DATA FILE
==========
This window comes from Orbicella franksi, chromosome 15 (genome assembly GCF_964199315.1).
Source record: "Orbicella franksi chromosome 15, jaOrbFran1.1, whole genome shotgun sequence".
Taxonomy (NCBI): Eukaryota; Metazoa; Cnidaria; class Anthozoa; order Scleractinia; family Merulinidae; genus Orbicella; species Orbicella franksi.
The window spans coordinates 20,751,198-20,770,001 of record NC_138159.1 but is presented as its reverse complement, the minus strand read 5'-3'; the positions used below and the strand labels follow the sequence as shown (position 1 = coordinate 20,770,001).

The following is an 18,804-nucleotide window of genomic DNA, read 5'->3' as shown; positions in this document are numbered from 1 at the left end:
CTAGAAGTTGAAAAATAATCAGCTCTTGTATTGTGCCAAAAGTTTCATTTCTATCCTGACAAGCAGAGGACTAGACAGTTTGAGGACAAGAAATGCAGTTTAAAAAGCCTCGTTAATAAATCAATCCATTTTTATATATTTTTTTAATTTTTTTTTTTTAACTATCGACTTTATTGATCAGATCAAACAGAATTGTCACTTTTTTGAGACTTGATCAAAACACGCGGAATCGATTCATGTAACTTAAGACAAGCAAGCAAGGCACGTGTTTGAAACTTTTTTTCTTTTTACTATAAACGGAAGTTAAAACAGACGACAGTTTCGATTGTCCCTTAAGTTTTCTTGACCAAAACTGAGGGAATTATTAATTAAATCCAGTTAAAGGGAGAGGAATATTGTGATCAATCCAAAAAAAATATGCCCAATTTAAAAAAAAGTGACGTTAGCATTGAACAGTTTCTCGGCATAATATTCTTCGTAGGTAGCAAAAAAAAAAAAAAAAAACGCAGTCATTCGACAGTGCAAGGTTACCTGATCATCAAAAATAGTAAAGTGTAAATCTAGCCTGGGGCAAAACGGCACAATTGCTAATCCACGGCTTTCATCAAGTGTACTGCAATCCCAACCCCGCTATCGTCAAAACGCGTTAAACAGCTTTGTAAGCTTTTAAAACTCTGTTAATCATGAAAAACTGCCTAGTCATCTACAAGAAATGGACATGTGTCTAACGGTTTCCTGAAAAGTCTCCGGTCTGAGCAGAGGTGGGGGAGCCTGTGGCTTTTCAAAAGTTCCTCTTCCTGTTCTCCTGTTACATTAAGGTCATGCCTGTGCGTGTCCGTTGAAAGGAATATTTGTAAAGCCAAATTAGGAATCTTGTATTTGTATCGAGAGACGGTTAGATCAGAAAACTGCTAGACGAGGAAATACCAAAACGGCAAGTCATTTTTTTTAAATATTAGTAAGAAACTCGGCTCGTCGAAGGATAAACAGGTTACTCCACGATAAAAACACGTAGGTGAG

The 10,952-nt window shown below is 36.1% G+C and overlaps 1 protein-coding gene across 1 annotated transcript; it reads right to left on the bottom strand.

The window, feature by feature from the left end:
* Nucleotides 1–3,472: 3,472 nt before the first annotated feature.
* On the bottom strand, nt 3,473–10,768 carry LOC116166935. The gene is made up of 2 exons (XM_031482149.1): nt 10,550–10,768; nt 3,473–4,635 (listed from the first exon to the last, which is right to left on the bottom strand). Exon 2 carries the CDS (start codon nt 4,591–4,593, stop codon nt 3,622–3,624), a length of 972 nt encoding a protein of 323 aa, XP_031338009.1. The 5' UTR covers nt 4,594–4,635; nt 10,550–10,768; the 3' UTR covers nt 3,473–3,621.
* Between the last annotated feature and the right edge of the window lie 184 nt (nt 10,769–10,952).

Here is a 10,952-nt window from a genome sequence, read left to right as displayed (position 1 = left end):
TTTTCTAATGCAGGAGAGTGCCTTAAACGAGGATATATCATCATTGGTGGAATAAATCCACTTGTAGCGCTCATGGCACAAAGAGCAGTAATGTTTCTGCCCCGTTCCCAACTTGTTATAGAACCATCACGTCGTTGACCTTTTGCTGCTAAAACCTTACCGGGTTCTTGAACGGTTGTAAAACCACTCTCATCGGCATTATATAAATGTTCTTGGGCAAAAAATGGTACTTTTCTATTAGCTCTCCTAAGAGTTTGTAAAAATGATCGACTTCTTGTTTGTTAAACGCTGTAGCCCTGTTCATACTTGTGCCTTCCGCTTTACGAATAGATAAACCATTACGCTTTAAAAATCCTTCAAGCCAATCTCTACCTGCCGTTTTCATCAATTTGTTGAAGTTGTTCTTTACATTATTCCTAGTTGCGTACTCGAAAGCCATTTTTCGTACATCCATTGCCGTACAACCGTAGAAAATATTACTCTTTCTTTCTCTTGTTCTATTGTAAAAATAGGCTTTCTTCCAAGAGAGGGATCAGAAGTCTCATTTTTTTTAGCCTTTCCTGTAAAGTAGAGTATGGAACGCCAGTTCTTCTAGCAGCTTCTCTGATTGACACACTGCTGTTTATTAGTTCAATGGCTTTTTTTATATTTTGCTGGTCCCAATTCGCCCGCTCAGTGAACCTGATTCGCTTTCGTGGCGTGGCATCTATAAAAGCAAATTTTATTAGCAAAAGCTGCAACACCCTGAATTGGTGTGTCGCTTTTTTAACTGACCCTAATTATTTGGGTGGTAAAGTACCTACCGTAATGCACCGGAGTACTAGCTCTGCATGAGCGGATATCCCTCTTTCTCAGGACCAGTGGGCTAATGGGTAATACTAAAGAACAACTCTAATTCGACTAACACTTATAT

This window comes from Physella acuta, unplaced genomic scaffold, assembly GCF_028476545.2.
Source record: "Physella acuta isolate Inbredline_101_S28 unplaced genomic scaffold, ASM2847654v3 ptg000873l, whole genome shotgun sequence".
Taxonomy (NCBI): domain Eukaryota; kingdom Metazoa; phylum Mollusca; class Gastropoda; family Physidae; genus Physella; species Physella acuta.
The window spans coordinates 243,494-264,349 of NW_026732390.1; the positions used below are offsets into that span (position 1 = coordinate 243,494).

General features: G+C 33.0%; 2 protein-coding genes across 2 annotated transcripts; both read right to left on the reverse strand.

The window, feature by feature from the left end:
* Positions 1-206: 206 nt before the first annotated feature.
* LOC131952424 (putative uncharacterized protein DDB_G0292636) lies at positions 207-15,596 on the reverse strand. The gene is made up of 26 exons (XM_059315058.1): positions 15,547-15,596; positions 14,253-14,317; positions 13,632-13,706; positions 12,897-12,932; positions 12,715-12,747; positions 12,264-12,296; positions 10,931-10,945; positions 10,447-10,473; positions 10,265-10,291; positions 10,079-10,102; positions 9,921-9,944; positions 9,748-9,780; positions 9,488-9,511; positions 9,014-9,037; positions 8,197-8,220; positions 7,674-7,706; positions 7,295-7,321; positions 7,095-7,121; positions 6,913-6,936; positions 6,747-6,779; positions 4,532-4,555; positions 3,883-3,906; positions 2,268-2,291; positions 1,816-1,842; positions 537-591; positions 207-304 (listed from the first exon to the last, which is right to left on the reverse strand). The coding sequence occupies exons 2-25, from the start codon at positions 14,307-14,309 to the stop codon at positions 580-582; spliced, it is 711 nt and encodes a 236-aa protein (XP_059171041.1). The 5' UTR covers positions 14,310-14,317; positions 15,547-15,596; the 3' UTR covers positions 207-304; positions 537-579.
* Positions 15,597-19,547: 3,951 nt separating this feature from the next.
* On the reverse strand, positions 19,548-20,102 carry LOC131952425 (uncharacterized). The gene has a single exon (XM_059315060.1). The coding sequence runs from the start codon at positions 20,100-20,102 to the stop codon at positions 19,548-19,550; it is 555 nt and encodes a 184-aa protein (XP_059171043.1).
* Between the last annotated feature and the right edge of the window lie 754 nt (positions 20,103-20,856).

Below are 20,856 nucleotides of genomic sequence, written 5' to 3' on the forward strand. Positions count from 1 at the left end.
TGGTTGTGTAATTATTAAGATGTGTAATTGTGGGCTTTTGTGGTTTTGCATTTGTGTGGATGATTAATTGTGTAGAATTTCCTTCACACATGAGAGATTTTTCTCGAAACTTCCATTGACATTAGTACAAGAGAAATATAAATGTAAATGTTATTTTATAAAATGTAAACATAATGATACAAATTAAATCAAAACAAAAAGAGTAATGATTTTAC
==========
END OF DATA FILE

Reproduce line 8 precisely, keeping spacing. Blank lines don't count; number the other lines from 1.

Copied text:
The window, feature by feature from the left end: